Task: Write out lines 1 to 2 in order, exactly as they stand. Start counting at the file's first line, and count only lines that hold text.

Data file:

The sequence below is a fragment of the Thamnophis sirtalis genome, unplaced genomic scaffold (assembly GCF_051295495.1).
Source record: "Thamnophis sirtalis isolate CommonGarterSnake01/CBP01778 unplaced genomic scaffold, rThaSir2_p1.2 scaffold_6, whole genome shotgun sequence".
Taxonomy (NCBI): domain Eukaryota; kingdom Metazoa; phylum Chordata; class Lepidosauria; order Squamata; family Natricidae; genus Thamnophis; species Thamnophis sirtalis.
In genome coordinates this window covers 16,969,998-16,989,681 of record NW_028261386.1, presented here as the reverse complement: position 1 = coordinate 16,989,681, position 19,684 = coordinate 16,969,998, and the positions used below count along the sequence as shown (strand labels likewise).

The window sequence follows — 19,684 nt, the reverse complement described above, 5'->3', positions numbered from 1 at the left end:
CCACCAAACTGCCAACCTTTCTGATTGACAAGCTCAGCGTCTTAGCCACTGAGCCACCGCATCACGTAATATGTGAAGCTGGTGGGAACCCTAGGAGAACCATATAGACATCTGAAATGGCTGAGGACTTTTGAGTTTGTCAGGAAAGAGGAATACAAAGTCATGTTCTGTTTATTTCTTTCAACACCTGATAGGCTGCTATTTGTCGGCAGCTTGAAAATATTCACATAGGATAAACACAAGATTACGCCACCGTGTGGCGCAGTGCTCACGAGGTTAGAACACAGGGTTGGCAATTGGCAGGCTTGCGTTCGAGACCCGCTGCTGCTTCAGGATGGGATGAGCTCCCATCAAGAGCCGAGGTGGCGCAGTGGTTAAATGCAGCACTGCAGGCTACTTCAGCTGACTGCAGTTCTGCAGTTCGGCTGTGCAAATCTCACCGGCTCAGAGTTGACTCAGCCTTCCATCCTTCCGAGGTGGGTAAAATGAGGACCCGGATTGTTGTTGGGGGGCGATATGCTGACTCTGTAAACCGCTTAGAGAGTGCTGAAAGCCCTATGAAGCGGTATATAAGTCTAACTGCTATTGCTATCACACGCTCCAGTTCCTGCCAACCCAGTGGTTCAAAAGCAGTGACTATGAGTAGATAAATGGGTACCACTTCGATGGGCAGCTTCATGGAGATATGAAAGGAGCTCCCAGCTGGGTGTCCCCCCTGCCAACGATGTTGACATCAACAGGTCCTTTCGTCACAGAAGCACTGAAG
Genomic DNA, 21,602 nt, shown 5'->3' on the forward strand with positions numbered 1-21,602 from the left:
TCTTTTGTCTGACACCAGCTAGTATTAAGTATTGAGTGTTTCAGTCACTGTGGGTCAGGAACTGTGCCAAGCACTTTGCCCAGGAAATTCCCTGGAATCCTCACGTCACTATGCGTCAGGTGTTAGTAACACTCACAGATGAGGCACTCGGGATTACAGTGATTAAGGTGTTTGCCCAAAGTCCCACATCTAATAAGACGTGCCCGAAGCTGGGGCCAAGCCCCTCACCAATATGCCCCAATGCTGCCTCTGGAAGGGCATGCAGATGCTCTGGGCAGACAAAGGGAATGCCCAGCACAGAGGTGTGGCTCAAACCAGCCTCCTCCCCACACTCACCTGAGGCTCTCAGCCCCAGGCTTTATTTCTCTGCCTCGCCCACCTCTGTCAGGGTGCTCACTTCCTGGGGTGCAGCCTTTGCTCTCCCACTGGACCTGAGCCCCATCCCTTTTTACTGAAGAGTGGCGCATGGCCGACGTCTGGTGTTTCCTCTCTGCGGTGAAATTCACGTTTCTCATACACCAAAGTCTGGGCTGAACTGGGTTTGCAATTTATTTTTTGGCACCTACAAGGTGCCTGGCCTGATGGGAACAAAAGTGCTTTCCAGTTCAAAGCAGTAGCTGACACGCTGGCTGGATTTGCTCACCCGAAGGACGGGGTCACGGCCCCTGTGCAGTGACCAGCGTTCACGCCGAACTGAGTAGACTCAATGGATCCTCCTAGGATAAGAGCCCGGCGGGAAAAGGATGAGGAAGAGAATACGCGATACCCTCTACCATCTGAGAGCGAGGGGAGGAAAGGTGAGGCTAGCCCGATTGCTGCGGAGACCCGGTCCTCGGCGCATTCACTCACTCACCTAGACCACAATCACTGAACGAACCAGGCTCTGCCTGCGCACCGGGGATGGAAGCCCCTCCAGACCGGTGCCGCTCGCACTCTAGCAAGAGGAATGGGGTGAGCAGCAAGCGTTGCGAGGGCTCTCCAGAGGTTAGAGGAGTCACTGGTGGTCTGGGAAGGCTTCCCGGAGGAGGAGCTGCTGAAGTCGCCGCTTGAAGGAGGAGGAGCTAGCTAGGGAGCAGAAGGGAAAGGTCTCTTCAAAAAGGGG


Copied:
The sequence below is a fragment of the Thamnophis sirtalis genome, unplaced genomic scaffold (assembly GCF_051295495.1).
Source record: "Thamnophis sirtalis isolate CommonGarterSnake01/CBP01778 unplaced genomic scaffold, rThaSir2_p1.2 scaffold_6, whole genome shotgun sequence".